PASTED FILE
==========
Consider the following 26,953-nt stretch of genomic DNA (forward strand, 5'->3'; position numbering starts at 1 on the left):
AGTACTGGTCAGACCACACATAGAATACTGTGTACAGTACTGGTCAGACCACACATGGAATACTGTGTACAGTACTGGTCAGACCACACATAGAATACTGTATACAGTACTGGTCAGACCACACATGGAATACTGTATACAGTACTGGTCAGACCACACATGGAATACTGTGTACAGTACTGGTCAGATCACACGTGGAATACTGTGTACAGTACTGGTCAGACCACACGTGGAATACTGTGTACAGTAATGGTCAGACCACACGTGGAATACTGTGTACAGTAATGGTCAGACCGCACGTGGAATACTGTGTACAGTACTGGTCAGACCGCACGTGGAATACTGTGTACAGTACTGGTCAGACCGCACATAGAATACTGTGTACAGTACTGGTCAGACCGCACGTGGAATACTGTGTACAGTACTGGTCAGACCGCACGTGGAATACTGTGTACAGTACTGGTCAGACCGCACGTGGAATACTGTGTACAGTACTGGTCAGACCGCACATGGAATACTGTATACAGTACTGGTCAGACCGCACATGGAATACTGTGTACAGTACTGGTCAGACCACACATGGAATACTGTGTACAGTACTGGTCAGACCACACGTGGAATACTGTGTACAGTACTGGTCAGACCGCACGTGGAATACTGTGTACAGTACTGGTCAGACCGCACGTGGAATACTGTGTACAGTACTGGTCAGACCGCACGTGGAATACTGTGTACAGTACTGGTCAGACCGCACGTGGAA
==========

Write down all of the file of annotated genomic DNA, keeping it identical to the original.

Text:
Consider the following 26,953-nt stretch of genomic DNA (forward strand, 5'->3'; position numbering starts at 1 on the left):
AGTACTGGTCAGACCACACATAGAATACTGTGTACAGTACTGGTCAGACCACACATGGAATACTGTGTACAGTACTGGTCAGACCACACATAGAATACTGTATACAGTACTGGTCAGACCACACATGGAATACTGTATACAGTACTGGTCAGACCACACATGGAATACTGTGTACAGTACTGGTCAGATCACACGTGGAATACTGTGTACAGTACTGGTCAGACCACACGTGGAATACTGTGTACAGTAATGGTCAGACCACACGTGGAATACTGTGTACAGTAATGGTCAGACCGCACGTGGAATACTGTGTACAGTACTGGTCAGACCGCACGTGGAATACTGTGTACAGTACTGGTCAGACCGCACATAGAATACTGTGTACAGTACTGGTCAGACCGCACGTGGAATACTGTGTACAGTACTGGTCAGACCGCACGTGGAATACTGTGTACAGTACTGGTCAGACCGCACGTGGAATACTGTGTACAGTACTGGTCAGACCGCACATGGAATACTGTATACAGTACTGGTCAGACCGCACATGGAATACTGTGTACAGTACTGGTCAGACCACACATGGAATACTGTGTACAGTACTGGTCAGACCACACGTGGAATACTGTGTACAGTACTGGTCAGACCGCACGTGGAATACTGTGTACAGTACTGGTCAGACCGCACGTGGAATACTGTGTACAGTACTGGTCAGACCGCACGTGGAATACTGTGTACAGTACTGGTCAGACCGCACGTGGAA